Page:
Liverworts (Phylum Marchantiophyta) are very primitive, non-vascular land plants, persisting in very moist (but not aquatic) environments. Liverworts are flattened, ribbon-like leaves with a waxy cuticle, and are held to their substrate with single-celled rhizoids, or root-like structures. Liverworts have a gametophyte-dominant life cycle, meaning the entire plant is typically haploid throughout their lives (unlike nearly all other plants). Due to this life cycle, liverworts must be fertilized in order to reproduce. Once fertilized, they reproduce via spores.

 

Thallose liverwort. The thallus is the ribbon-like leaves of the plant. Photo: Lairich Rig 2007. Source: Wikimedia Commons.  

Thallose liverwort. The thallus is the ribbon-like leaves of the plant. Photo: Lairich Rig 2007. Source: Wikimedia Commons.  

Thallose liverworts (Marchantia and Lunularia spp.) showing clonal plantlets in gemma cups. A gemma is a mass of cells, or a modified bud of tissue, that detaches from the parent and develops into a new individual. This type of asexual reproduction is referred to as fragmentation. It is a means of asexual propagation in plants. Photo: Avenue 2011. Source: Wikimedia Commons.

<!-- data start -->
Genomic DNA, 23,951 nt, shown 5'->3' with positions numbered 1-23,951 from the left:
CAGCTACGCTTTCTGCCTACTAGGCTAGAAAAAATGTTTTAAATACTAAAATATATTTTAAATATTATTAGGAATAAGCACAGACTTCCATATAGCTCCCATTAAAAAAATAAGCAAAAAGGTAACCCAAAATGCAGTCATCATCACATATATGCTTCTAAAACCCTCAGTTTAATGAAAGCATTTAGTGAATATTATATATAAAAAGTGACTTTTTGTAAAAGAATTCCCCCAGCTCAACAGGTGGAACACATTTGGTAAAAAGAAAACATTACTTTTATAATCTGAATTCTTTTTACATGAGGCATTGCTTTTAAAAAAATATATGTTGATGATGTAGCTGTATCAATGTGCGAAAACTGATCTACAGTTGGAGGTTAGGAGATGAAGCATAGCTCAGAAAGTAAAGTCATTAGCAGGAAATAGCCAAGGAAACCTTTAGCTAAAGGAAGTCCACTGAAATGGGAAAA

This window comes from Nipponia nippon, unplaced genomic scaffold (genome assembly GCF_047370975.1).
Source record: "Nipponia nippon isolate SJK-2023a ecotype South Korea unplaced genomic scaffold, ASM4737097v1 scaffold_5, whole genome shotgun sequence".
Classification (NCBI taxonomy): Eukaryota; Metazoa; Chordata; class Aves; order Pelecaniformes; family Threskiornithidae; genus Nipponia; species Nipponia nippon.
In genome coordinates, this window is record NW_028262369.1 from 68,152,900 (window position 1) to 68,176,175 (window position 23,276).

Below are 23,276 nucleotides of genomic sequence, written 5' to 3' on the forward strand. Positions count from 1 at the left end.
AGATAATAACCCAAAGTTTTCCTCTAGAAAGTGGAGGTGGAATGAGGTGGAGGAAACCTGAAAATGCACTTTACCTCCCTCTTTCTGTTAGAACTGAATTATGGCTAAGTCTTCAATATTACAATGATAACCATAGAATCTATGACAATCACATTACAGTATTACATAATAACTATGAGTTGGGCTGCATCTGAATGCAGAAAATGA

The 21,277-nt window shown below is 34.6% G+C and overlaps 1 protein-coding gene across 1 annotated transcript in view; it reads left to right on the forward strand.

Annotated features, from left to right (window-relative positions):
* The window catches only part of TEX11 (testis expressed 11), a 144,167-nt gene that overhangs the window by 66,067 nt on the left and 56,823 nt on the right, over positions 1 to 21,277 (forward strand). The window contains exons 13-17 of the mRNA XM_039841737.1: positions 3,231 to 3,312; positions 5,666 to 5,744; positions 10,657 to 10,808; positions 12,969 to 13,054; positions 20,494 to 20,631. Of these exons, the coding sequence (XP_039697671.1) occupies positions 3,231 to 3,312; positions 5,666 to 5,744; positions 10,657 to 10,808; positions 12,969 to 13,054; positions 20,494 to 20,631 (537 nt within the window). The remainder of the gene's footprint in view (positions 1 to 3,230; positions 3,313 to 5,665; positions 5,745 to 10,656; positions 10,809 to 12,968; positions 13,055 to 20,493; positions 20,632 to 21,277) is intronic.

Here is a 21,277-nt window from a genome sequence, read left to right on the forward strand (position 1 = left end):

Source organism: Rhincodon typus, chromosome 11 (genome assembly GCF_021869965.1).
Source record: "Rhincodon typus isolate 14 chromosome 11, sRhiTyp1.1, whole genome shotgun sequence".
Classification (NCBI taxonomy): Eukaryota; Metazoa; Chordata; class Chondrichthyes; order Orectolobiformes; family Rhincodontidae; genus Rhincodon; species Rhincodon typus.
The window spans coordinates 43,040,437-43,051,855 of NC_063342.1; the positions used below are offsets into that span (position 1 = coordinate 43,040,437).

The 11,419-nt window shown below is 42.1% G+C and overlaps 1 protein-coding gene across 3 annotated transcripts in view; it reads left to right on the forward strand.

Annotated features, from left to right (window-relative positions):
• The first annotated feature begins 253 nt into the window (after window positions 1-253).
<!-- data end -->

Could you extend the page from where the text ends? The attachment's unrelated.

Thallose liverworts (Marchantia and Lunularia spp.) showing clonal plantlets in gemma cups. A gemma is a mass of cells, or a modified bud of tissue, that detaches from the parent and develops into a new individual. This type of asexual reproduction is referred to as fragmentation. It is a means of asexual propagation in plants. Photo: Avenue 2011. Source: Wikimedia Commons.  

The star-shaped structures are the archaegonial heads of a thallose liverwort. The archaegonia hold  fertilized spores, whereas the antheridial head holds sperm.  Photo: J.F Gaffard 2004. Source: Wikimedia Commons.  

The star-shaped structures are the archaegonial heads of a thallose liverwort. The archaegonia hold  fertilized spores, whereas the antheridial head holds sperm. 

Photo: J.F Gaffard 2004. Source: Wikimedia Commons.  

Life cycle of a liverwort. Ilustration: LadyofHats 2005. Source: Wikimedia Commons.  

Life cycle of a liverwort. Ilustration: LadyofHats 2005. Source: Wikimedia Commons.